Voters should be open to diverse religions in politics

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By Jacqueline Hyman
Editor-in-chief
@jacqbh58

jacqueline-2

When most Americans think of the president, they don’t immediately think of the politician’s religion. However, it has played into the elections, in which there has never been a Jewish commander-in-chief.

Many of the early presidents were some type of Protestant Christian, although many did not include religion in their administrations. There were even some seemingly unique branches of Christianity in the mix, such as Dutch Reformed president Martin Van Buren and Disciples of Christ president James Garfield.

However, certain religions and denominations have a much harder time making their way to the top of the executive branch than others. The first settlers in the U.S. were Protestant, and although there is no official U.S. religion, this and similar branches of Christianity have historically been the norm in politics.

John F. Kennedy was the first Catholic president, and has been the only one since. Before Kennedy, only one Catholic had ever clinched the presidential nomination, and his campaign was uprooted by rumors that he would make Catholicism the official religion of the U.S. and connect the White House and the Vatican by tunnel, according to the JFK library’s website. More recently, 2012 Republican nominee Mitt Romney would have been the nation’s first Mormon president if he had won the election.

There has never been a Jewish president, or a Muslim one for that matter. And though this is unsurprising, considering the general stigma against Atheism, there has never been an Atheist president. So why, in a country that boasts freedom of religion, has Christianity dominated politics? Does religion play a large part in who gets elected, not only as president but to Congress as well?

Photo Credit: Wikipedia

Sen. Bernie Sanders during the presidential campaign. Photo Credit: Wikimedia

Currently, out of 435 members of the House of Representatives, only 23 are Jewish, which is actually an increase from 19.  Eight out of 100 U.S. senators are affiliated with Judaism. One of those senators is Bernie Sanders, who was probably the closest to becoming the first Jewish president. Sanders even made history by becoming the first Jew to ever win a presidential primary. But he did not get the Democratic nomination. This is not to say that he lost because he is Jewish, but it has been much harder for candidates who do not fall under a “traditional” presidential religion to get nominated or win.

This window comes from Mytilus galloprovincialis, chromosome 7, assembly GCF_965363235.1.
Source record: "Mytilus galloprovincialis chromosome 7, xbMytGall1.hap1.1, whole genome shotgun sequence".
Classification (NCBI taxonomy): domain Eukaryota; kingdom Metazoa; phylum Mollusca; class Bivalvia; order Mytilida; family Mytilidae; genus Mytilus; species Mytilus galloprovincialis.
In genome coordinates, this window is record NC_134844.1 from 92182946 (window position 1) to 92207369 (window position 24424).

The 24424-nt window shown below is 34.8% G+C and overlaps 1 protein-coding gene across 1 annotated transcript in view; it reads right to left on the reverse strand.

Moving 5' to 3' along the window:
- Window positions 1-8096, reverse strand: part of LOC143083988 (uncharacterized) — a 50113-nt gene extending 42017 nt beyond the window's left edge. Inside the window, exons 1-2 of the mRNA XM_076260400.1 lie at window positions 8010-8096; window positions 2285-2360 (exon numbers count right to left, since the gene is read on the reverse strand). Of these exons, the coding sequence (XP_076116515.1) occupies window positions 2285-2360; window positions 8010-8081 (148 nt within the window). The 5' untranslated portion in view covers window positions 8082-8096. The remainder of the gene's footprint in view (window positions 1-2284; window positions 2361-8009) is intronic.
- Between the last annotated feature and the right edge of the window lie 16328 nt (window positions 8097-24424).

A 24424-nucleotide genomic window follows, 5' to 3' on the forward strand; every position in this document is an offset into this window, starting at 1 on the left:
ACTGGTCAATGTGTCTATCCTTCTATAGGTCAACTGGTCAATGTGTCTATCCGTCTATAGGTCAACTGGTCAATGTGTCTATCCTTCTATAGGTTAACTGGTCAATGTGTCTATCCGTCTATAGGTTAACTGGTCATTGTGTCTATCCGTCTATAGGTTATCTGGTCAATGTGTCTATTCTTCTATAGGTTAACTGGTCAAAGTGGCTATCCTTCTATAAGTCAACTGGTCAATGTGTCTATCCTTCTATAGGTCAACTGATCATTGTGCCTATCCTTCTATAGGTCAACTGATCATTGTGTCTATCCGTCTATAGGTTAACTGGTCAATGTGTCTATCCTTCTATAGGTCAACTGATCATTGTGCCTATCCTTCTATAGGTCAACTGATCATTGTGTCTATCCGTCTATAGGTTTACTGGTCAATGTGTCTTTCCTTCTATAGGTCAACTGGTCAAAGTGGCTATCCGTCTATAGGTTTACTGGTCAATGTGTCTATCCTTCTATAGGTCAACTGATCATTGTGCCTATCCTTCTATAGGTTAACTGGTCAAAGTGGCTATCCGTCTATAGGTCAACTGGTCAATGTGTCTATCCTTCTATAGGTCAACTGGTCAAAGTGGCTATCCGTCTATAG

The tough part is appealing to the Christian majority in this country, especially during the presidential election. While most voters may not intentionally freeze out a candidate due to religion, they feel connected to candidates who share similar views. “Separation of church and state” feels like a loose term when during debates and speeches, candidates talk about how their religious views impact feelings about issues such as abortion and the death penalty.

Of course, each person is entitled to his or her own opinion, but the religious background behind those opinions is what resonates with a large portion of voters. That background is hardly ever anything besides some form of Christianity — and even so, Sanders never used his religion to defend his positions. He felt how he did as a human being, and did not feel the need to bring Judaism into the light as some sort of ploy for voter approval.

President Barack Obama is not Muslim. But the idea that he might be shouldn’t be a reason for people to insult him or disregard him as a legitimate president, because an individual of any religion can be the U.S. president. Unfortunately, the stereotypes attached to these less prominent religions can play into voters’ feelings about candidates.

Last night, Donald Trump became our new president-elect. He was raised Protestant. This should not be a defining factor of the presidency, but eventually, the American people should muster up the courage to elect someone in a historically less popular religion. The different perspective could be good for us.

 

Jacqueline is a junior journalism and English major. She can be contacted at jbhyman@terpmail.umd.edu.

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